And always has been. Creativity is not only about art, literature and music, but about producing something new and useful. As in every generation before us, we are faced with new problems that seem unsolvable: climate change and the development of renewable energy sources to a large scale, a financial crisis the cause of which is deeply ingrained in the economic system of our own creation, finding ways to alleviate hunger and disease, and a very long etcetera.
According to Po Bronson and Ashley Merryman in their article for Newsweek (‘The Creativity Crisis’, July 2010 issue) ‘creativity scores had been rising…until 1990. Since then, creativity scores have consistently inched downward’. What does this mean? Well, to me it means there are less people in the world with the capacity to approach these problems and help find solutions. The driving force of progress in every step of our history is the many individuals who, through their independent or collective innovation cure us of disease, improve our technology, inspire us to rebel against oppression and generally move us forward. Bronson and Merryman continue: ‘The necessity of human ingenuity is undisputed. A recent IBM poll of 1500 CEOs identified creativity as the no. 1 leadership competency of the future.’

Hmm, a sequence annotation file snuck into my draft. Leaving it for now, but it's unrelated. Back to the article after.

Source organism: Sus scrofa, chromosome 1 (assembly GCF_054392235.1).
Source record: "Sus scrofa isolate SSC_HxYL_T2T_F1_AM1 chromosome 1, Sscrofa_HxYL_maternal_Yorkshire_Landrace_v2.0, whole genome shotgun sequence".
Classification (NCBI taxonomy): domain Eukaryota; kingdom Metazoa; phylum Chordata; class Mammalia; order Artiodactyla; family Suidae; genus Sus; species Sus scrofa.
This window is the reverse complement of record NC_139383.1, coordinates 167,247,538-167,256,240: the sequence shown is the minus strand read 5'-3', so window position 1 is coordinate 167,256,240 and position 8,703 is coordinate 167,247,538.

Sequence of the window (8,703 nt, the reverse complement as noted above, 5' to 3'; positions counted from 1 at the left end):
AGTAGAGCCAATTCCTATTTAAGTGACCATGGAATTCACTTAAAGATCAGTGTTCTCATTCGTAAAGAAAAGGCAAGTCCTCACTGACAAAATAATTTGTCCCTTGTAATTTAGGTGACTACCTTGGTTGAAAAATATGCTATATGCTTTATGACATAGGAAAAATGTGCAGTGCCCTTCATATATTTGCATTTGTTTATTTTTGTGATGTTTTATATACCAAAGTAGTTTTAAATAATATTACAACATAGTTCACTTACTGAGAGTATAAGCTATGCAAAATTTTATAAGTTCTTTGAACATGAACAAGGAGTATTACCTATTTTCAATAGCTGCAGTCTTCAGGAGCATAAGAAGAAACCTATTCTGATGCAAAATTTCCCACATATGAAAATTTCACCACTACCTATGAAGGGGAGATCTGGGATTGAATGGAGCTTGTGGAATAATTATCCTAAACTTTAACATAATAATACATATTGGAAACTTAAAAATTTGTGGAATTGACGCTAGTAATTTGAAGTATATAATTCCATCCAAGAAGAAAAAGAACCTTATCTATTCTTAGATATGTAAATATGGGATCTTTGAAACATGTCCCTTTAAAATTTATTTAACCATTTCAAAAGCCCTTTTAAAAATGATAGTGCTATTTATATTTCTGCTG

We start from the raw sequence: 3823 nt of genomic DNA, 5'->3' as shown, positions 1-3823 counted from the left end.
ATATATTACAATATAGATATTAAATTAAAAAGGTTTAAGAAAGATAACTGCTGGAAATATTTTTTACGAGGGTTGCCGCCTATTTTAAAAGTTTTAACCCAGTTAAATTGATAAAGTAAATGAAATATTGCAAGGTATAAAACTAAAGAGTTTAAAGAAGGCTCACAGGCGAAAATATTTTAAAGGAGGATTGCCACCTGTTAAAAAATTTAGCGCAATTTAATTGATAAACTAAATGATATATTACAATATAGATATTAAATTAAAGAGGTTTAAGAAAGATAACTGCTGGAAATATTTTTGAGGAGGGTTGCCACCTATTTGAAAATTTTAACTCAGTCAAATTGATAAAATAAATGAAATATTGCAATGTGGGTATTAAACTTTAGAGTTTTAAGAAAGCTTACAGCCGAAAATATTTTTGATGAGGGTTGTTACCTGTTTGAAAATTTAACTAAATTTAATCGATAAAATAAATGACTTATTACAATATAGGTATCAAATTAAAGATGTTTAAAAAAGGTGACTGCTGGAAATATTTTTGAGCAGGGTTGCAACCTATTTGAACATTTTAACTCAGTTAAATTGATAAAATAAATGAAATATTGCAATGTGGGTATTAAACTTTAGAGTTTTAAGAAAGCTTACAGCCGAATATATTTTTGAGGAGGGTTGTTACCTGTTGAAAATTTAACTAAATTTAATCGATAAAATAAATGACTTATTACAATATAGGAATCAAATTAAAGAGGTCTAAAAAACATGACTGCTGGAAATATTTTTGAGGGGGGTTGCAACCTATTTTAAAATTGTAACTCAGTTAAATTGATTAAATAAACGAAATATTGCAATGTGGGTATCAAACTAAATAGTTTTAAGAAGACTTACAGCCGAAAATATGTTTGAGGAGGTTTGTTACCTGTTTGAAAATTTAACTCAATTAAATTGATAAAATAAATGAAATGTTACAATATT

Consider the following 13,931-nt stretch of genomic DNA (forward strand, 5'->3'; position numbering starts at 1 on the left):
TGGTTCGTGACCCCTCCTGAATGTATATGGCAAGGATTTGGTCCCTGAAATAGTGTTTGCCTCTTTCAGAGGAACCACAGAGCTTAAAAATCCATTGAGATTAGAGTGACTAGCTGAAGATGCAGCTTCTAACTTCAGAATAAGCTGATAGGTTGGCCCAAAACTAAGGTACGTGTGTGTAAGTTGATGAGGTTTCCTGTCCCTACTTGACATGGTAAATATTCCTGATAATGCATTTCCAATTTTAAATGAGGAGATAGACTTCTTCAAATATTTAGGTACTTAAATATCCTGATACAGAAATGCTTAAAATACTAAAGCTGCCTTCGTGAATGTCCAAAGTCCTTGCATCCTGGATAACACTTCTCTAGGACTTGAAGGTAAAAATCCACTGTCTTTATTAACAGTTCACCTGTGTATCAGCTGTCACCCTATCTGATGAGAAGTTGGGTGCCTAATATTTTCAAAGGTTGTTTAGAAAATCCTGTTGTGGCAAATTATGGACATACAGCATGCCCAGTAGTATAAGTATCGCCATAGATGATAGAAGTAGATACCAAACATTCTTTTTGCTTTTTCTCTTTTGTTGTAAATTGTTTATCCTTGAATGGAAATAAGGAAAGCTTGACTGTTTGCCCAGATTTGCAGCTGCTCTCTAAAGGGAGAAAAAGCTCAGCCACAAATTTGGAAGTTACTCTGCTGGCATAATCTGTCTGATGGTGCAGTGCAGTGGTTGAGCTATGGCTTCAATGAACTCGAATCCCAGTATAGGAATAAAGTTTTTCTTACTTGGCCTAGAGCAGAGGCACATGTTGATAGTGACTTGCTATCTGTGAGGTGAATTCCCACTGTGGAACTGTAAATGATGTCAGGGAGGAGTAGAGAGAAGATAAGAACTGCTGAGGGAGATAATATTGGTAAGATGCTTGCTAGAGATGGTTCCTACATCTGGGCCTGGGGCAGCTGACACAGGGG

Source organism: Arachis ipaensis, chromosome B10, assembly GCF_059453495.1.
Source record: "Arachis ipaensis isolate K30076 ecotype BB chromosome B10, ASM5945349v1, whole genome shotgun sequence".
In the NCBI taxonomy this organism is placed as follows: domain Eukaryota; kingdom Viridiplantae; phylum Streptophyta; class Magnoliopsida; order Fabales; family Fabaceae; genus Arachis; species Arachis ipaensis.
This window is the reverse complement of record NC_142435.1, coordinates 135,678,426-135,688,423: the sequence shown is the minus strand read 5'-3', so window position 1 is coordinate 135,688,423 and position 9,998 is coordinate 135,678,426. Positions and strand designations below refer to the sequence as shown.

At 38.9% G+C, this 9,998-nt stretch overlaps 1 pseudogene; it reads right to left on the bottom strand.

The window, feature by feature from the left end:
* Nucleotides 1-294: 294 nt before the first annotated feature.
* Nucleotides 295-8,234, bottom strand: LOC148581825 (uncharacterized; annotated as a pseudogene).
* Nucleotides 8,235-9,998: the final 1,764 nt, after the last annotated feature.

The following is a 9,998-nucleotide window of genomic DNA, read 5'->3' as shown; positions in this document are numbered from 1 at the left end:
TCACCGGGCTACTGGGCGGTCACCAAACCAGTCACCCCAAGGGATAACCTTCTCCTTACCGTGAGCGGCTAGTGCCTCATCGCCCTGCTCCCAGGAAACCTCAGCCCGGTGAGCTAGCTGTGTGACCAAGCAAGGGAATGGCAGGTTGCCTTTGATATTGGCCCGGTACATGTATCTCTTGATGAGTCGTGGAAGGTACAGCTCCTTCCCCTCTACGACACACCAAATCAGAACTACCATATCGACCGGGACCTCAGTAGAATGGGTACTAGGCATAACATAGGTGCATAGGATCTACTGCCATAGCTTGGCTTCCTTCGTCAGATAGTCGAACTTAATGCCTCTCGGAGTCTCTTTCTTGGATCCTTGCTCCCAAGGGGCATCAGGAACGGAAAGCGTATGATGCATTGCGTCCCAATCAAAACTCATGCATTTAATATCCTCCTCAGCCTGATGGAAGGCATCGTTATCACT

If activities which promote creativity, like art and music, are not included and given rightful importance not only in the classroom but also at home, we will soon find ourselves in a Brave New World in which the class divide will no longer be as important as the ‘brain divide’. In a poll I read today in El País (www.elpais.com, 11th Oct 2010) parents described activities they did with their children and ranked them in terms of how long they spent doing them: the first eight include taking them to school, eating and watching TV; not until item nine we find a creative activity like ‘reading a story’. University of New Mexico neuroscientist Rex Jung has concluded that people who practice creative activities learn to recruit their brains’ creative networks quicker and better and that the habit gradually changes the neurological pattern.
Does this mean that, by not promoting creative thinking, we are hindering human evolution?
Guillermina Chivite for Cactus Music School